BEIRUT — The United Arab Emirates reopened its embassy in Syria’s capital on Thursday for the first time in seven years, a reflection of improved relations between President Bashar Assad and some of his Arab foes as the war winds down.
On Thursday afternoon, United Arab Emirates charge d’affaires Abdul-Hakim Naimi visited the embassy and witnessed his country’s flag being raised again on the compound in central Damascus.
The move provides a major boost to Assad, whose forces have won a series of military victories in recent years with the help of Russia and Iran. Sudan’s president, Omar Bashir, visited Damascus earlier this month, becoming the first Arab head of state to visit Syria since the start of the war.
The United Arab Emirates’ Foreign Ministry said in a statement that ‘‘the step confirms that the UAE government is keen to restore relations between the two brotherly countries back to normal.’’ It added that the move is ‘‘to activate the Arab role in supporting Syria’s independence, sovereignty, unity and safety and prevent the dangers of regional intervention in Syria’s Arab affairs.’’
‘‘The opening of our embassy is a first step for the return of other Arab embassies,’’ Naimi told reporters outside the compound.
The United Arab Emirates was a supporter of the Syrian opposition, which is now largely confined to the northern Idlib province after losing its strongholds elsewhere. Some opposition fighters have joined Turkey for an expected assault on Kurdish forces in northeastern Syria.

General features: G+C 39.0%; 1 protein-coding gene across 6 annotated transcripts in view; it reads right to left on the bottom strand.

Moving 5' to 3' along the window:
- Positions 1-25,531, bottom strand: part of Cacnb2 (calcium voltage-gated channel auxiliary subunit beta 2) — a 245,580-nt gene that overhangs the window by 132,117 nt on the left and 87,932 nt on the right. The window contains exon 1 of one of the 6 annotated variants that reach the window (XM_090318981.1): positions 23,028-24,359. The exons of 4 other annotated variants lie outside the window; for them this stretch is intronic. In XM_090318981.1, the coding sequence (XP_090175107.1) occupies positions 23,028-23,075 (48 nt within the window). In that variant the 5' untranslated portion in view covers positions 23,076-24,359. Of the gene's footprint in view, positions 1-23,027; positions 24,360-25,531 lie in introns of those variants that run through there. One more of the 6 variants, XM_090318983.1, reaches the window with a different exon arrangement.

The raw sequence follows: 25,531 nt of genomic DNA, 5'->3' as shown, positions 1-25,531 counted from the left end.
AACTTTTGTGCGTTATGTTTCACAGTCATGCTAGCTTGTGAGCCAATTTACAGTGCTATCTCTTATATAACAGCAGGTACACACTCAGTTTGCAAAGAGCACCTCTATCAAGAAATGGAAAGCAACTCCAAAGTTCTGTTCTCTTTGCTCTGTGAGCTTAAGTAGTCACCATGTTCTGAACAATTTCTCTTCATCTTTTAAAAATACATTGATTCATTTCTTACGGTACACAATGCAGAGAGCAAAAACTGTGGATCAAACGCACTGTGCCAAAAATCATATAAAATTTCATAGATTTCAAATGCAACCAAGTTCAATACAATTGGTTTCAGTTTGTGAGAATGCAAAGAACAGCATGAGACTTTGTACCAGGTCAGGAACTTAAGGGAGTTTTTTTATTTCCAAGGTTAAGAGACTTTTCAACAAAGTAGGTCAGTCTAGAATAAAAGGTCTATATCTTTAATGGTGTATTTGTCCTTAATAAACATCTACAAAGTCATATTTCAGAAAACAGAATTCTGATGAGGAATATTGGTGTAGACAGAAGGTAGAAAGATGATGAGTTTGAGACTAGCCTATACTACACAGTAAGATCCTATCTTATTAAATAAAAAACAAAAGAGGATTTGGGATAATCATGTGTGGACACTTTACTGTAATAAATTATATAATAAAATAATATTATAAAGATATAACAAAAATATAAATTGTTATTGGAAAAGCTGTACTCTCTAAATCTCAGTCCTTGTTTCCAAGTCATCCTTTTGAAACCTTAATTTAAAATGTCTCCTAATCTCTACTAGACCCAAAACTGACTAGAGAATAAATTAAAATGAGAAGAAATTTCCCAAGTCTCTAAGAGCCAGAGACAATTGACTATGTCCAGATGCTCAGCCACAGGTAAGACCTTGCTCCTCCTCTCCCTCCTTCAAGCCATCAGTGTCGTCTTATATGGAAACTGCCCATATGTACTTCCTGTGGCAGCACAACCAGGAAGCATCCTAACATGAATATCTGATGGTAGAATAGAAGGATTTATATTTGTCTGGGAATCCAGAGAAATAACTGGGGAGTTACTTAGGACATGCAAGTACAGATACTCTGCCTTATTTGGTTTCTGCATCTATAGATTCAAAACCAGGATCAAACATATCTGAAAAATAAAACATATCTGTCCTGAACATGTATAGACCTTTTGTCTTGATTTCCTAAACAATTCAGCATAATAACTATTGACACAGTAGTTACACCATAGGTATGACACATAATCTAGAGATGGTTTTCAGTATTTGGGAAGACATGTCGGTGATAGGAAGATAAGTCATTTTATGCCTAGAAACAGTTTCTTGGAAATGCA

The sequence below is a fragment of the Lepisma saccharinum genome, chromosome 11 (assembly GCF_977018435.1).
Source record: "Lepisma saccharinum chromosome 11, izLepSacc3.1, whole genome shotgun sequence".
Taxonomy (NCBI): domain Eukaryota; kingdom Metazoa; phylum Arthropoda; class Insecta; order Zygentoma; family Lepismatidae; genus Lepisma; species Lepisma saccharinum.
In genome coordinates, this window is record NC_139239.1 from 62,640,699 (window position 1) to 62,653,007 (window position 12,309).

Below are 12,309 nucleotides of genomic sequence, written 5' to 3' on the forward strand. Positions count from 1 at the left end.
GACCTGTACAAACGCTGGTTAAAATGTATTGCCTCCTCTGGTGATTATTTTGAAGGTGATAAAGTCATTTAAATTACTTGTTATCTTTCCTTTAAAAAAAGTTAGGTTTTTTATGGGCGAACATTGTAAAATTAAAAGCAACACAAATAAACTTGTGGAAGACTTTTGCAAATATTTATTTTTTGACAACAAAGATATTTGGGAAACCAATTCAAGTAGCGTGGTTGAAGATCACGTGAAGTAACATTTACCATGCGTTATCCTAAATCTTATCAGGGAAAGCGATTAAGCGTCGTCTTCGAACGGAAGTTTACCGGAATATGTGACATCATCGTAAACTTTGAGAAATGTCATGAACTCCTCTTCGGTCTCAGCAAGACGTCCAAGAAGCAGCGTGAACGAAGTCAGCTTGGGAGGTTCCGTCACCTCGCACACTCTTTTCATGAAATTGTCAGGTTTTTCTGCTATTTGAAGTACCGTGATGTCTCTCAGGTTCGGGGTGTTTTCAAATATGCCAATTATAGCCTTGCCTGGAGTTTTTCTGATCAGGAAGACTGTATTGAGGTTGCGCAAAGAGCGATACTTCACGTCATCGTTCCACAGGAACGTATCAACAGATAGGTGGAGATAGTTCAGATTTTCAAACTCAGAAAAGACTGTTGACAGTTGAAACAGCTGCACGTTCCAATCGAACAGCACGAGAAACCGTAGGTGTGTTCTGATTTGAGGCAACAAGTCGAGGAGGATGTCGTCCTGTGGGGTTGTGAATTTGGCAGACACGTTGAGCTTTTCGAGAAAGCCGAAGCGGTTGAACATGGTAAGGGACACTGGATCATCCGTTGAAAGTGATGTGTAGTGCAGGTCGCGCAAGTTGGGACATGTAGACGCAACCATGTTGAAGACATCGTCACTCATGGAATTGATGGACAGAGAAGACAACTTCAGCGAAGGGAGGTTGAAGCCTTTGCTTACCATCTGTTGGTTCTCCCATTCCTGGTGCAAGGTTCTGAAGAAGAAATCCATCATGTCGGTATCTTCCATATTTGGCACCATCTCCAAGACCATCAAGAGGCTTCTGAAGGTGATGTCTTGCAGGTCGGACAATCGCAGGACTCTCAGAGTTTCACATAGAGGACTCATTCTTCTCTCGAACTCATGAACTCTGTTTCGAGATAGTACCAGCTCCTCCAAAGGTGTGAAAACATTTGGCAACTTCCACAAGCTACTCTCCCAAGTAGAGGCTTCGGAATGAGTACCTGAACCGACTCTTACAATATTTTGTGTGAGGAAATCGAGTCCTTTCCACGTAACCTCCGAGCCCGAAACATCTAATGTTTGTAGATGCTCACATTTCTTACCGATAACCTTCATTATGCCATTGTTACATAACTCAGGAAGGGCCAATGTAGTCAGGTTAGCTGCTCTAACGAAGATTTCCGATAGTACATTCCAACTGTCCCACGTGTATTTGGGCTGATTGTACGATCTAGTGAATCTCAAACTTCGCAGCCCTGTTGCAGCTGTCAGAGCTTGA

The United Arab Emirates and other Gulf Arab supporters of the Syrian opposition view Turkey with suspicion because of its embrace of regional Islamists.
In October, Assad told a little-known Kuwaiti newspaper that Syria had reached a ‘‘major understanding’’ with Arab states after years of hostility. He did not name the Arab countries in the interview, which was his first with a Gulf paper since the war erupted, but said Arab and Western delegations had begun visiting Syria to prepare for the reopening of diplomatic and other missions.
The interview came on the heels of a surprisingly warm meeting between the Syrian foreign minister and his Bahraini counterpart on the sidelines of the UN General Assembly in September. The meeting turned heads because it featured hugs between the two ministers.
The encounter raised questions about whether the Gulf countries, most of them sworn enemies of Assad ally Iran, are reconsidering their relations with Syria.